Go Night

I’ve been playing Go with Vox once a week more or less since some time in the 80s. I bet Vox could tell you precisely when we started. Initially it was chess, then a couple games of chess and a game of Go. Eventually, we dropped chess and started concentrating more seriously on Go. We’ve played thousands of games.

One of the beautiful things about the game is that the more you learn, the more possibilities and approaches seem to open up. It just gets more interesting.

For those who have never played, Go is a board game played on a 19X19 line grid with black and white stones. One player is black and the other white, and the players take turns placing stones on intersections of the grid, based on a simple set of rules. The grid is the world and the idea is to surround territory, more territory than your opponent does. Of course, your opponent has other ideas, and so along the way the players engage in battles to settle disputes over areas of the board.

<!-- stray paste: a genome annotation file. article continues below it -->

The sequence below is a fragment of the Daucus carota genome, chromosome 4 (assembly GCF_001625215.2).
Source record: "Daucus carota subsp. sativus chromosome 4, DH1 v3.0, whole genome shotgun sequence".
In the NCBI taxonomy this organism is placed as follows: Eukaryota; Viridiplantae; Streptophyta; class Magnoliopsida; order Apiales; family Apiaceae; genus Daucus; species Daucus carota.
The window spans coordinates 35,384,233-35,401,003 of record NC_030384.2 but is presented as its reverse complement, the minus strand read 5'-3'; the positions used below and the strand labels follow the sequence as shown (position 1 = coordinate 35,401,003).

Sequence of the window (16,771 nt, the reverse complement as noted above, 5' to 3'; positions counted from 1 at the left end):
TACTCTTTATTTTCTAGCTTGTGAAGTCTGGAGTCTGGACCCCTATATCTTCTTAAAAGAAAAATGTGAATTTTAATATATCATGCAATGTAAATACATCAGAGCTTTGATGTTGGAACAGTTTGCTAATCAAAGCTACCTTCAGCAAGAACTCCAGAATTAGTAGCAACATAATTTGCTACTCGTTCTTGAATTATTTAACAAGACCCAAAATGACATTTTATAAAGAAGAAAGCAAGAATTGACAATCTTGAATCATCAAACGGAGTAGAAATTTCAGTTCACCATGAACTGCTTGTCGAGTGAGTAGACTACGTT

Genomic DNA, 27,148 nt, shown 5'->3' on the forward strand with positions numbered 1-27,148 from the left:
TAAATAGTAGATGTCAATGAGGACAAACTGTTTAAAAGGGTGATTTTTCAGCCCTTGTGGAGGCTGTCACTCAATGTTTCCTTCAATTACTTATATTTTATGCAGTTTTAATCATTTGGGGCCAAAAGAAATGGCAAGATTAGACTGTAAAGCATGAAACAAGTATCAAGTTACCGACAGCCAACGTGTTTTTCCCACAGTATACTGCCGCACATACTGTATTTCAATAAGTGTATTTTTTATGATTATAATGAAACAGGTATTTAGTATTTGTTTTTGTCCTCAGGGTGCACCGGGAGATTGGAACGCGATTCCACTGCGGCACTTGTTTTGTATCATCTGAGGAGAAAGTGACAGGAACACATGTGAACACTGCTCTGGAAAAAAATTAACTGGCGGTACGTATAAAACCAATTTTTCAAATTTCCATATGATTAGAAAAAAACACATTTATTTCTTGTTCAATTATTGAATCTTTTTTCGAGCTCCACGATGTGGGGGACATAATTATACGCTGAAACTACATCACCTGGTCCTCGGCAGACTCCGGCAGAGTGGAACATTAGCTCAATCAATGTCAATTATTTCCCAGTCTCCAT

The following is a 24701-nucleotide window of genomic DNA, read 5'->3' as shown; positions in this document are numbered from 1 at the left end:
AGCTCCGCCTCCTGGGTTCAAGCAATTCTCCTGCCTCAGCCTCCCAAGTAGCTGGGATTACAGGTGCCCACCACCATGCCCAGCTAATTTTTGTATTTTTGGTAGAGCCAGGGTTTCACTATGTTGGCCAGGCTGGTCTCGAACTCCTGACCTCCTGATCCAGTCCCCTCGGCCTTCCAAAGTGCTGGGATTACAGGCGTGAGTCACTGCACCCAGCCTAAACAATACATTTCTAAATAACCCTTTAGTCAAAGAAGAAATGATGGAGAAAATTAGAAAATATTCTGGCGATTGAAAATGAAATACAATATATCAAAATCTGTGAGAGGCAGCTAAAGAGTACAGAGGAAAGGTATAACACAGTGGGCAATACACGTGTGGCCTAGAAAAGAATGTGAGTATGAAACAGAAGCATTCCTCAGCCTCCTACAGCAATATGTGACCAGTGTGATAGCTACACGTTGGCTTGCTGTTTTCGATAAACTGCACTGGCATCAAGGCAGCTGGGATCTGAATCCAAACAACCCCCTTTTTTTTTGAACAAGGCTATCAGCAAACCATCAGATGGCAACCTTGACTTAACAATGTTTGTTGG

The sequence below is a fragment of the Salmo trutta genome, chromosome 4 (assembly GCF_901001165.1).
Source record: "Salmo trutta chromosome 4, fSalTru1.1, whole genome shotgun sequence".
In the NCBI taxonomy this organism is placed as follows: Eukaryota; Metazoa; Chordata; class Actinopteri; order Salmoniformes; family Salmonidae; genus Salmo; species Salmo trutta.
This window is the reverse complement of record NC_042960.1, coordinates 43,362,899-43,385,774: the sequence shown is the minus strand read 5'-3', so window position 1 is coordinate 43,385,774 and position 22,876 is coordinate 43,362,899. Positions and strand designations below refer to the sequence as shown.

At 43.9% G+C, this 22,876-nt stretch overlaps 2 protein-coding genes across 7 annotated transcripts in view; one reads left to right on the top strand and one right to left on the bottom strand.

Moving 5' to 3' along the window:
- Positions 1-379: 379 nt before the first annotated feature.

Sometimes there are a few different battles going on at once and they’re related to one another in all kinds of complicated ways. The whole business can become mind-bending. Like most games and sports, it’s very important to work on the fundamentals. It’s also hugely important to make moves that seize the initiative and dictate the direction of the game. Again, your opponent is trying to do the same thing.

The board in the picture is a home-made leather job featuring stones I gathered on a beach many years ago.

If you’re considering learning the game, consider that it is something you will get better at over time. At first it will seem very challenging, but as you learn the concepts and begin to read different shapes and situations, you will start to gain confidence.

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